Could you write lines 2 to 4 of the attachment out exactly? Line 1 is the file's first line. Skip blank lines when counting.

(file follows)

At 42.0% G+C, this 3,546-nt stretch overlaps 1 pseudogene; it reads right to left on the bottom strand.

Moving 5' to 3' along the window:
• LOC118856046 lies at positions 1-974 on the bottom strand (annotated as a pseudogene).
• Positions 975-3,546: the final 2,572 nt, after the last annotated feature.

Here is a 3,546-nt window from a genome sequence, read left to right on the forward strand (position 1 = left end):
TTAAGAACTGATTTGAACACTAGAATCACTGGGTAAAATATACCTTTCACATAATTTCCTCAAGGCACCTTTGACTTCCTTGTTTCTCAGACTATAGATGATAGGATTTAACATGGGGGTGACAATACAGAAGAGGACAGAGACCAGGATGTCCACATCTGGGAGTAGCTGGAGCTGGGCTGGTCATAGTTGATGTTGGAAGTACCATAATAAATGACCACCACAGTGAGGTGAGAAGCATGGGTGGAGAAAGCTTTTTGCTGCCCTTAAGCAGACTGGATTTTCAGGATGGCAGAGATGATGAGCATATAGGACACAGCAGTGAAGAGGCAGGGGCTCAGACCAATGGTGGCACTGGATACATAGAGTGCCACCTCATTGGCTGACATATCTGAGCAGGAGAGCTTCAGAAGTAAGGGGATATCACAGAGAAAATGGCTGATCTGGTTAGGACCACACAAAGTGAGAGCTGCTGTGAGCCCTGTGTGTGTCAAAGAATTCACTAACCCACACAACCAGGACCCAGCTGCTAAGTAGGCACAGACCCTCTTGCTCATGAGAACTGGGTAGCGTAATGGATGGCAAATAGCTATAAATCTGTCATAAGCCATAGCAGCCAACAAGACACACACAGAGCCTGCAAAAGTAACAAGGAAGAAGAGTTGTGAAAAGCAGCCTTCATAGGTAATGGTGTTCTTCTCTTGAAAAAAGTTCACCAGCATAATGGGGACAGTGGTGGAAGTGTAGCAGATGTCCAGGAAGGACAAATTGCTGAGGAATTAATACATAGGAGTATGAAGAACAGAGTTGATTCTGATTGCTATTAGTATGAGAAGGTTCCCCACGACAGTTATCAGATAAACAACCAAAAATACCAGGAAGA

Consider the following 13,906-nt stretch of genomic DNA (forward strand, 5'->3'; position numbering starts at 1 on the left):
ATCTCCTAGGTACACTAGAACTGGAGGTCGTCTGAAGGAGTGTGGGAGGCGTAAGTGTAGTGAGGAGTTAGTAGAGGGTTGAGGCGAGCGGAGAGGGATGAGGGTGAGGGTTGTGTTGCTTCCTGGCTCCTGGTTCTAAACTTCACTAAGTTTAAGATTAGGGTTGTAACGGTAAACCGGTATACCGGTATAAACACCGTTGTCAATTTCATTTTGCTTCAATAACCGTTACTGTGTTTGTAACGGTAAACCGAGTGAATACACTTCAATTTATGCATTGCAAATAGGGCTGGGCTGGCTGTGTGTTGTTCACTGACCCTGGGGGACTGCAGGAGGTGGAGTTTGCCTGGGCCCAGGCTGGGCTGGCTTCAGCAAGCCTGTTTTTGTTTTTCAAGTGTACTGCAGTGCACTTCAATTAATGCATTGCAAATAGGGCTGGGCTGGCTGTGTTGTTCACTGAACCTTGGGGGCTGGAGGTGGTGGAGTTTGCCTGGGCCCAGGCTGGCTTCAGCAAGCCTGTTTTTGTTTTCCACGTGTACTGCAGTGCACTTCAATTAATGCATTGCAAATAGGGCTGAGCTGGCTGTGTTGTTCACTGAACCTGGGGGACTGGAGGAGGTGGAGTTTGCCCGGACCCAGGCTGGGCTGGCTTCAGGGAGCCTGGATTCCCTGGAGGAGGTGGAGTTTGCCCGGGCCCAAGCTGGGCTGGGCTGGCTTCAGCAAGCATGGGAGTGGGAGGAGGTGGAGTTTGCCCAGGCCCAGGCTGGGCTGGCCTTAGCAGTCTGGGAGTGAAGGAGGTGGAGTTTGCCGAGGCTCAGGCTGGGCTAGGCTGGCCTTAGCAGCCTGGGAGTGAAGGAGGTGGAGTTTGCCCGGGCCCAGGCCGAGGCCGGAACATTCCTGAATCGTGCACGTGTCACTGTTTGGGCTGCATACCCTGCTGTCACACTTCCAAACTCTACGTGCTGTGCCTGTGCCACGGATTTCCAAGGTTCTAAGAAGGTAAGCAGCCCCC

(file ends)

Moving 5' to 3' along the window:
• LOC118856046 lies at positions 1-974 on the bottom strand (annotated as a pseudogene).
• Positions 975-3,546: the final 2,572 nt, after the last annotated feature.